Background: Multicomponent family interventions underline current best practice in childhood obesity treatment. Mobilehealth (mHealth) adjuncts that address eating and physical activity behaviors have shown promise in clinical studies.Objective: This study aimed to describe process methods for applying an mHealth intervention to reduce the rate of eating andmonitor physical activity among children with obesity.Methods: The study protocol was designed to incorporate 2 mHealth apps as an adjunct to usual care treatment for obesity.Children and adolescents (aged 9-16 years) with obesity (BMI ≥98th centile) were recruited in person from a weight managementservice at a tertiary health care center in the Republic of Ireland. Eligible participants and their parents received informationleaflets, and informed consent and assent were signed. Participants completed 2 weeks of baseline testing, including behavioraland quality of life questionnaires, anthropometry, rate of eating by Mandolean, and physical activity level using a smart watchand the myBigO smartphone app. Thereafter, participants were randomized to the (1) intervention (usual clinical care+Mandoleantraining to reduce the rate of eating) or (2) control (usual clinical care) groups. Gender and age group (9.0-12.9 years and 13.0-16.9years) stratifications were applied. At the end of a 4-week treatment period, participants repeated the 2-week testing period.Process evaluation measures included recruitment, study retention, fidelity parameters, acceptability, and user satisfaction.Results: A total of 20 participants were enrolled in the study. A web-based randomization system assigned 8 participants to theintervention group and 12 participants to the control group. Attrition rates were higher among the participants in the interventiongroup (5/8, 63%) than those in the control group (3/12, 25%). Intervention participants undertook a median of 1.0 training mealusing Mandolean (25th centile 0, 75th centile 9.3), which represented 19.2% of planned intervention exposure. Only 50% (9/18)of participants with smart watches logged physical activity data. Significant differences in psychosocial profile were observedat baseline between the groups. The Child Behavior Checklist (CBCL) mean total score was 71.7 (SD 3.1) in the interventiongroup vs 57.6 (SD 6.6) in the control group, t-test P<.001, and also different among those who completed the planned protocolcompared with those who withdrew early (CBCL mean total score 59.0, SD 9.3, vs 67.9, SD 5.6, respectively; t-test P=.04). Conclusions: A high early attrition rate was a key barrier to full study implementation. Perceived task burden in combination with behavioral issues may have contributed to attrition. Low exposure to the experimental intervention was explained by poor acceptability of Mandolean as a home-based tool for treatment. Self-monitoring using myBigO and the smartwatch was acceptable among this cohort. Further technical and usability studies are needed to improve adherence in our patient group in the tertiary setting.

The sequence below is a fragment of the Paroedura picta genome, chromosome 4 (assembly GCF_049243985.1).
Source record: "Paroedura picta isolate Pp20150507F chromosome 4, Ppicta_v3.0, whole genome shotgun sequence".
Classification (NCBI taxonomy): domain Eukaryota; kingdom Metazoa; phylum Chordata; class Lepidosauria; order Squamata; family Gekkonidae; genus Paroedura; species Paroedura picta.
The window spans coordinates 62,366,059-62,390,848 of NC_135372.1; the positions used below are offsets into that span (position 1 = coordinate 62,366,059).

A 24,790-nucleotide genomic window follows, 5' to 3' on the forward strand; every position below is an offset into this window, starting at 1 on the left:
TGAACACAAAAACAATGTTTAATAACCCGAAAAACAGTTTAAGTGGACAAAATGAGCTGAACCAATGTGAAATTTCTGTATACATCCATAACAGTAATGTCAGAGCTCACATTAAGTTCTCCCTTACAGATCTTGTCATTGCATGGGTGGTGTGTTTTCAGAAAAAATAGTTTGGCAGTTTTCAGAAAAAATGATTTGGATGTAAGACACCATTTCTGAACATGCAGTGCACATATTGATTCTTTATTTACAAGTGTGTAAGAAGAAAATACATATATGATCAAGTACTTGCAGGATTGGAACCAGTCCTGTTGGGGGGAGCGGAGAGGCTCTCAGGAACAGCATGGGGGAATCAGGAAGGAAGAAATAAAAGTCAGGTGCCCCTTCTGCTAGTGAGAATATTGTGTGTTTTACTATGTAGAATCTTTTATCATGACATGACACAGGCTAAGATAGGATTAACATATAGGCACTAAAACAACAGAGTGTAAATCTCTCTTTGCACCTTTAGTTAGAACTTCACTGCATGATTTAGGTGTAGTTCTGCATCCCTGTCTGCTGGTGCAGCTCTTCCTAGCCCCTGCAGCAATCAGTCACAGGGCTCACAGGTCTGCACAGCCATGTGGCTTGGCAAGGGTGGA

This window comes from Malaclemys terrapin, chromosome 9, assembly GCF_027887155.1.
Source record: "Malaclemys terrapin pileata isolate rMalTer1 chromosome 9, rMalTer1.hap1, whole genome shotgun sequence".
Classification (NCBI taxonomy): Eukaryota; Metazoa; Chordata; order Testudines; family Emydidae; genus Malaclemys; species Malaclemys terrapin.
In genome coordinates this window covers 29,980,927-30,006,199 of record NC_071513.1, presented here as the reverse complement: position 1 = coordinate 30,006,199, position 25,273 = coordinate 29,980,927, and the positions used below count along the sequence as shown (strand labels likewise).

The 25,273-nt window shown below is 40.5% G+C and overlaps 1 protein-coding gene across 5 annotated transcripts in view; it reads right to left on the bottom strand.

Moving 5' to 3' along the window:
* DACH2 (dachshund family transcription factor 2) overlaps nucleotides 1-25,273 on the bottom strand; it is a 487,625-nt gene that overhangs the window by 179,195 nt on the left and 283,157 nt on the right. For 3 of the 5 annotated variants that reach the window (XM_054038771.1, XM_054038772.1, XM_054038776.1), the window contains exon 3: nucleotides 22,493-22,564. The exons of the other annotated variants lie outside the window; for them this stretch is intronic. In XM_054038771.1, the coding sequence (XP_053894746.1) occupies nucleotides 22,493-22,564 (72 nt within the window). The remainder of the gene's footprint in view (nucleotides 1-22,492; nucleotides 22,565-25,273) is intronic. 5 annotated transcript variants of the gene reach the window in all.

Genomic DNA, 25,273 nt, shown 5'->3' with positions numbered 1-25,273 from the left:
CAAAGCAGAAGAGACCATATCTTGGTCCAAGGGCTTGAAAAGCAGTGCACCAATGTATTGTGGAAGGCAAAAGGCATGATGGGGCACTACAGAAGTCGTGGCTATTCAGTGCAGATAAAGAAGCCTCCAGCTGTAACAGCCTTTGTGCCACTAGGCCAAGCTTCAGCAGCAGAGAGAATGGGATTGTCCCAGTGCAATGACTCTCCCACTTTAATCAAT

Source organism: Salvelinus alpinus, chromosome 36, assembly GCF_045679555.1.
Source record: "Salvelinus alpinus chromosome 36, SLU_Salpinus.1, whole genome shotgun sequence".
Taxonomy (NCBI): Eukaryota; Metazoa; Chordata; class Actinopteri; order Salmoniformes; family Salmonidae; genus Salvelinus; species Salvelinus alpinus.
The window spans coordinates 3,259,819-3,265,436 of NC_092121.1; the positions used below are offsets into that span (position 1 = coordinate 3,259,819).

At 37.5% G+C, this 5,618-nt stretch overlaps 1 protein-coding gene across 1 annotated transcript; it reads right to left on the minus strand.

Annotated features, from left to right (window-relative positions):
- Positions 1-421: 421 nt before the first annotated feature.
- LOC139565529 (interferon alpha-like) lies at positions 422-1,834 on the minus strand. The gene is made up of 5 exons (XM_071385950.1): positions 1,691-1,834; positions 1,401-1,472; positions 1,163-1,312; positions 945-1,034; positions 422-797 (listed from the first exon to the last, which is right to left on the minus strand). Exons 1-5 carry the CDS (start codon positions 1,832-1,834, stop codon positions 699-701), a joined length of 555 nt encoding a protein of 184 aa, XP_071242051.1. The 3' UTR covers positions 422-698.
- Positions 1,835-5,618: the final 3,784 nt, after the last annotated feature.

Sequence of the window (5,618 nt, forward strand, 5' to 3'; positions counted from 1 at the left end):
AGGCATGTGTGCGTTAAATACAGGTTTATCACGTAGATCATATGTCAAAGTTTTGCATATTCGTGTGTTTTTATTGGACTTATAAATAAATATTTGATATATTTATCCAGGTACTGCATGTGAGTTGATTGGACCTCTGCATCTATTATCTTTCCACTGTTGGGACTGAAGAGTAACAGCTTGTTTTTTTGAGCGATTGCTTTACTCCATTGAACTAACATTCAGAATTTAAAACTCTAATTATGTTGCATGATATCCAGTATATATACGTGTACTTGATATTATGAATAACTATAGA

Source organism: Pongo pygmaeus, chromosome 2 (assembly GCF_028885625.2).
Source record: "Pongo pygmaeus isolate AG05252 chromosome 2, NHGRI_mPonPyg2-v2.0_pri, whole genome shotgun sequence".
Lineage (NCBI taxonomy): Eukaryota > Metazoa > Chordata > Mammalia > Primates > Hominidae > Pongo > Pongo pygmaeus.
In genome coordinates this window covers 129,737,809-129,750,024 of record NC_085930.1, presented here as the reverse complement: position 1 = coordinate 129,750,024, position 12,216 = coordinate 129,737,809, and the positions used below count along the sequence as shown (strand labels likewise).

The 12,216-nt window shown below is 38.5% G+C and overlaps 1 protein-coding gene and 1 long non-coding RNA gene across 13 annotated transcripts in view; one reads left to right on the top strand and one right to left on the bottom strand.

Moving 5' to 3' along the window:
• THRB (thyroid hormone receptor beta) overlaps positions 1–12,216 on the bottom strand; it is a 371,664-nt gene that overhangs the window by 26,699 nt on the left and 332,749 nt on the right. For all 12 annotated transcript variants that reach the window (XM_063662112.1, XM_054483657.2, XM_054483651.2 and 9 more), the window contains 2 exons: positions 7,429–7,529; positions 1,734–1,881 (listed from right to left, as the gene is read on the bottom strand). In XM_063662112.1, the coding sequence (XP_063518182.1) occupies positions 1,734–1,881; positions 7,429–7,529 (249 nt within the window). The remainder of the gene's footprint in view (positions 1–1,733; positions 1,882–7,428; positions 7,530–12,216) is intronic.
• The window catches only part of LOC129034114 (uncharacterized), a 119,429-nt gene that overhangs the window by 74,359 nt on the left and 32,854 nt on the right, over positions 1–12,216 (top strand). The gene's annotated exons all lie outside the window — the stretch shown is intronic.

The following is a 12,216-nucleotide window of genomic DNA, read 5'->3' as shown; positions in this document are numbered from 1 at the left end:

182Scopus© Citations 18